The second concern is how my son was treated. He was confined to the cot – his place of rest – during his stay, and received all medical treatments and examinations in it. Twice a day he was left alone for testing for up to an hour and a half. He was not permitted to see his parents at the same time, which in our case is particularly troubling given then the father speaks English and could act as a translator.  My son very quickly began to exhibit signs of severe psychological stress and trauma: screaming, violent behahavior to himself, difficulty sleeping, self harm whenever he was left alone or saw a staff member coming. Staff members made derogatory remarks about him to co-workers and other patients in the ward, spoke harshly to him during testing and monitoring, and at times handled him very roughly (including forcefully administering a blood test that caused him great pain). Each time he was forced to be without me contributed greatly to his mounting terror.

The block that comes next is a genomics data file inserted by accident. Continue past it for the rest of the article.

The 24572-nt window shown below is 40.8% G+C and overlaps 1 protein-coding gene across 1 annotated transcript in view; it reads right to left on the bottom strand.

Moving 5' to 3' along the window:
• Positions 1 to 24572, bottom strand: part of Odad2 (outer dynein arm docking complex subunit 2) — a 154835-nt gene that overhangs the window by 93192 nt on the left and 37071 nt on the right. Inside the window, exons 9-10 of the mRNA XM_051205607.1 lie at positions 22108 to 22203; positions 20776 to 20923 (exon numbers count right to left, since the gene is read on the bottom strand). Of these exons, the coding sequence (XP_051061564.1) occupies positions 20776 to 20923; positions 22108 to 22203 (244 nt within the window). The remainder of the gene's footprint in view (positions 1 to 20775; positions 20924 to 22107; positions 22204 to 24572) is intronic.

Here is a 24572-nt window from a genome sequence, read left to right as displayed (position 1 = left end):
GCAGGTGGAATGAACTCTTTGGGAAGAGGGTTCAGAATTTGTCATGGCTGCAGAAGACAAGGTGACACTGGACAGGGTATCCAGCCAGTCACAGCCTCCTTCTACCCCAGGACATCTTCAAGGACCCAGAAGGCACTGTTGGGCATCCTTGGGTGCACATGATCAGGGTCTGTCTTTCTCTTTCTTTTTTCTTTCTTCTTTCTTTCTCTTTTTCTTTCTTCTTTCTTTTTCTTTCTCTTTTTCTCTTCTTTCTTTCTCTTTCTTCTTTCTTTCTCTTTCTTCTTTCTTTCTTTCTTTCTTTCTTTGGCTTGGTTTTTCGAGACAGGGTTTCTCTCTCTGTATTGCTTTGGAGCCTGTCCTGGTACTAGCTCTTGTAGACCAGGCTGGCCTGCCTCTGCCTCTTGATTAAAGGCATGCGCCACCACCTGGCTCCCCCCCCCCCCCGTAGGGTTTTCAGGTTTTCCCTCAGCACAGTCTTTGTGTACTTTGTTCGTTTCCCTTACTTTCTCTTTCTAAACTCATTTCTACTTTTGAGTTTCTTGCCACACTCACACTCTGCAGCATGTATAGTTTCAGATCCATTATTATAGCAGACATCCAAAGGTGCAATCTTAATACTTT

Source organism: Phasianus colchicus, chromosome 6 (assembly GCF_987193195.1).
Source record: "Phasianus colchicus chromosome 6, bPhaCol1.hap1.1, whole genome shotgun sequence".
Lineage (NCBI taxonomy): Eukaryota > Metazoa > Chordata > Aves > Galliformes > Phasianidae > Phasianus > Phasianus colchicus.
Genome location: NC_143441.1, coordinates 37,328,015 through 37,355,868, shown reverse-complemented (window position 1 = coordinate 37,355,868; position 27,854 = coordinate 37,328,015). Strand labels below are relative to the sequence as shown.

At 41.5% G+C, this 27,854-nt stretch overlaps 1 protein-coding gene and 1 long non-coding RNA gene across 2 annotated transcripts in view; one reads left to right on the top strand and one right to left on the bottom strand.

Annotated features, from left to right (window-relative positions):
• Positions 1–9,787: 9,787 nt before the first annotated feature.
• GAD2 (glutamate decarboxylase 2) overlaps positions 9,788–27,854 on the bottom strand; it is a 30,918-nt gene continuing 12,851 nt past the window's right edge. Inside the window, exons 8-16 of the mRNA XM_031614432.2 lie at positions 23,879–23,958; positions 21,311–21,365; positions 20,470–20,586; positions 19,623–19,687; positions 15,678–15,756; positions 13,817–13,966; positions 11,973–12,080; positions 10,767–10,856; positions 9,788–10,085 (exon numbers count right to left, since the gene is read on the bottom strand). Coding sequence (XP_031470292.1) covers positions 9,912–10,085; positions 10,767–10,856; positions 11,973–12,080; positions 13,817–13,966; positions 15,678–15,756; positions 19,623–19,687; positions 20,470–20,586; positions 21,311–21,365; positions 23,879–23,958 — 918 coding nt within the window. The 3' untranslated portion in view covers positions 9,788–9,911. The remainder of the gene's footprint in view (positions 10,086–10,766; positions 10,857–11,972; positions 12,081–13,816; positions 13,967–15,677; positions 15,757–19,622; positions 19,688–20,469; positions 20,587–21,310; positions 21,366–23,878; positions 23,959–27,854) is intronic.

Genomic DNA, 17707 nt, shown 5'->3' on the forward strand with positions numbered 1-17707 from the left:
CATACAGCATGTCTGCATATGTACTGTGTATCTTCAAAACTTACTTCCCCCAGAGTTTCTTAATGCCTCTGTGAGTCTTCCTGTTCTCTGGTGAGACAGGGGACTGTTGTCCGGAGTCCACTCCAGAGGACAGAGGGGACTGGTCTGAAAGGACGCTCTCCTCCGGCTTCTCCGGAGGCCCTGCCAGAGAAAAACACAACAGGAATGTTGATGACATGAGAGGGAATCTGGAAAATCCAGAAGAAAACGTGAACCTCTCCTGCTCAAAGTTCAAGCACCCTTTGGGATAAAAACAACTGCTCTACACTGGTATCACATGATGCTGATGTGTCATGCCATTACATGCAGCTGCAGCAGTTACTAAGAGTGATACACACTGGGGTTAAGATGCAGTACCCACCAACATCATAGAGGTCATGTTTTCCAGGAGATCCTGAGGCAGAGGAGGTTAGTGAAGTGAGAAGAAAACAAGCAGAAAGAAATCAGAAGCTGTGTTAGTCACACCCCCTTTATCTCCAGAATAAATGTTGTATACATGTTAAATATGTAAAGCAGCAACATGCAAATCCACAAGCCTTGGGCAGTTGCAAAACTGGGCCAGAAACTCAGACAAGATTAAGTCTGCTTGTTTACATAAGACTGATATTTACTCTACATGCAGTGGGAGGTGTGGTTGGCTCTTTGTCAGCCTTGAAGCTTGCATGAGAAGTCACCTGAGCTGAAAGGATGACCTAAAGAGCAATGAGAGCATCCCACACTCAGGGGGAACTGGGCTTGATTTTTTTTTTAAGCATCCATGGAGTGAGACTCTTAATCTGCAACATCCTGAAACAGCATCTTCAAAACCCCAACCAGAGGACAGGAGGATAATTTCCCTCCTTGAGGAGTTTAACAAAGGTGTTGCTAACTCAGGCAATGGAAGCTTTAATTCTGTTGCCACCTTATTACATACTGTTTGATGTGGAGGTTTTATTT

I am disgusted that we should suffer such care and psychological harm in a place of care by the very people who take oaths to protect us. That my personal status as a non-chilean should have any bearing upon the care given to a baby is deplorable. To hear Chileans around me say that I must “suck it up or my son will be punished” goes against the core of biomedicine and of human rights in general. We are just two of many who have suffered at the hands of the system and will continue to suffer unless urgent attention is given to rectifying what I believe to be despicable breaches of ethical conduct.